The problem here is that we tend to lump data into a couple of fairly black and white buckets. Personal data and non-personal data. Privacy policies are written mostly to protect the company, which means that the privacy policy is written to allow as much as legally possible while sounding like they are safe guardians of our data. But we don't really know what happens to our data.

I've seen people online asking this week whether it's a breach of GDPR for the UK Government to send everyone a text message (it's not for numerous reasons, too many to recount, I should write a blog post why), and I've seen the online debate about whether we should use mobile phone tracking data to track our movements during an outbreak like this.

I don't have any good answers to this stuff because it's nowhere nearly as simple as it's all made out to be. What actually is our personal data, what do we mean when we say we want privacy, and how can it be used when there is a legitimate threat to life are all tough questions in this policy area.

If we are lucky, we'll come out of this with a better, more nuanced view on what data we give up, whether it's worth it and appropriate access for the state to that data. But given the current level of public discourse, I worry that we'll end up with one side yelling about abuse of power and data, and the other side yelling about public health emergencies with little grey in between the two position.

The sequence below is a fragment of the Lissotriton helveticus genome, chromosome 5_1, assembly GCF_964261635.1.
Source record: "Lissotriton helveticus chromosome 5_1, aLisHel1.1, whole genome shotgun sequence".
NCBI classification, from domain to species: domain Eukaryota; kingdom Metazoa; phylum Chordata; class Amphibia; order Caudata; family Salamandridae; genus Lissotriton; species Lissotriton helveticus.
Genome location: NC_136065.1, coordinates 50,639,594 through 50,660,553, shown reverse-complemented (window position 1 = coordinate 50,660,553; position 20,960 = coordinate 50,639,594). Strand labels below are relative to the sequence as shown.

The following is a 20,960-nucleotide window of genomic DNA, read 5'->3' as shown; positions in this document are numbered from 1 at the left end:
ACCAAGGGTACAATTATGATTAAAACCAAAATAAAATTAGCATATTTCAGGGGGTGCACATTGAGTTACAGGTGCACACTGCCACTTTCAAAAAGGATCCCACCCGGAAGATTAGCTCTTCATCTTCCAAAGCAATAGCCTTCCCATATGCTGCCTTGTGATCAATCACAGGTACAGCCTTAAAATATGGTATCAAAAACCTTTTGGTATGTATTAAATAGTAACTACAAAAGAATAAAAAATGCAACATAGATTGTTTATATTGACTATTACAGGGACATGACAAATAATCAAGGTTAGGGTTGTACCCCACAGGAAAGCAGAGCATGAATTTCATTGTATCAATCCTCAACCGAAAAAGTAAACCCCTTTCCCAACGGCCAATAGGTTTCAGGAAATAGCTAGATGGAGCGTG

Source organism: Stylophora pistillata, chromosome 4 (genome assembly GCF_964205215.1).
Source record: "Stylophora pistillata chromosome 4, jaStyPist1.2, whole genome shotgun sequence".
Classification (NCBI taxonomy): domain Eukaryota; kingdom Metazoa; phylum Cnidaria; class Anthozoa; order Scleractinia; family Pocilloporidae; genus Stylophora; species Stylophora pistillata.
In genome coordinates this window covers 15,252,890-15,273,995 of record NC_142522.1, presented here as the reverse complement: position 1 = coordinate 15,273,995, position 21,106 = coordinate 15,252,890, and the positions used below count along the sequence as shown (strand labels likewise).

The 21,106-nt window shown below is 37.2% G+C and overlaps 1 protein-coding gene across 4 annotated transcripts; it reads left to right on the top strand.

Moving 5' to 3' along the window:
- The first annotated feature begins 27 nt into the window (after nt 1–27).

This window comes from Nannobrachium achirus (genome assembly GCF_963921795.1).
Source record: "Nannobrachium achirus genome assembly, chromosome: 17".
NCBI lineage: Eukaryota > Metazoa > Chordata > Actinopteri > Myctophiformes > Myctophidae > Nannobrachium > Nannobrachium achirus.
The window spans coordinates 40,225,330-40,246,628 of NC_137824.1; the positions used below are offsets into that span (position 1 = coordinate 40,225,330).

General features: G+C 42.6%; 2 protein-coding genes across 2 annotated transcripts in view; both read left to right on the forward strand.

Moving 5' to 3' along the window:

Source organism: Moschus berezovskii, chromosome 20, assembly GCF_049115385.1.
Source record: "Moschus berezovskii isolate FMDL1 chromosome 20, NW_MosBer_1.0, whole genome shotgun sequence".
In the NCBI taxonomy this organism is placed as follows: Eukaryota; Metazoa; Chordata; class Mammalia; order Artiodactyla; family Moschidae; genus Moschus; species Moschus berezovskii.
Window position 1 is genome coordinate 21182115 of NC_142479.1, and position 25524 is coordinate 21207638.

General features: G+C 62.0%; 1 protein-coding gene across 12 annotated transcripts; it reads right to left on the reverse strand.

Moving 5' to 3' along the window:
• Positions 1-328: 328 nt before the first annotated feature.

The clocks change tonight for one of the last times ever. Who cares? | WIRED UK

    When you wake up on Sunday, you might not even realise it’s Sunday. Or the weekend. On Monday morning, when you stumble into your kitchen and see the oven clock reads 08:00, you can go back to bed for another hour. Except you can’t, because it’s actually 09:00. The oven clock hasn’t updated and you’re now late for work. Except you’re not, because you can work from bed. Result.

    What’s the point of time, after all, when each day is an excruciating repeat of the one that preceded it, stuck on a loop of endless Zoom calls and Houseparty drinking sessions? Or to put it another way: the clocks changing means even less than it has before. At least the clocks jumping forward an hour takes us (artificially) one hour closer to the end of lockdown.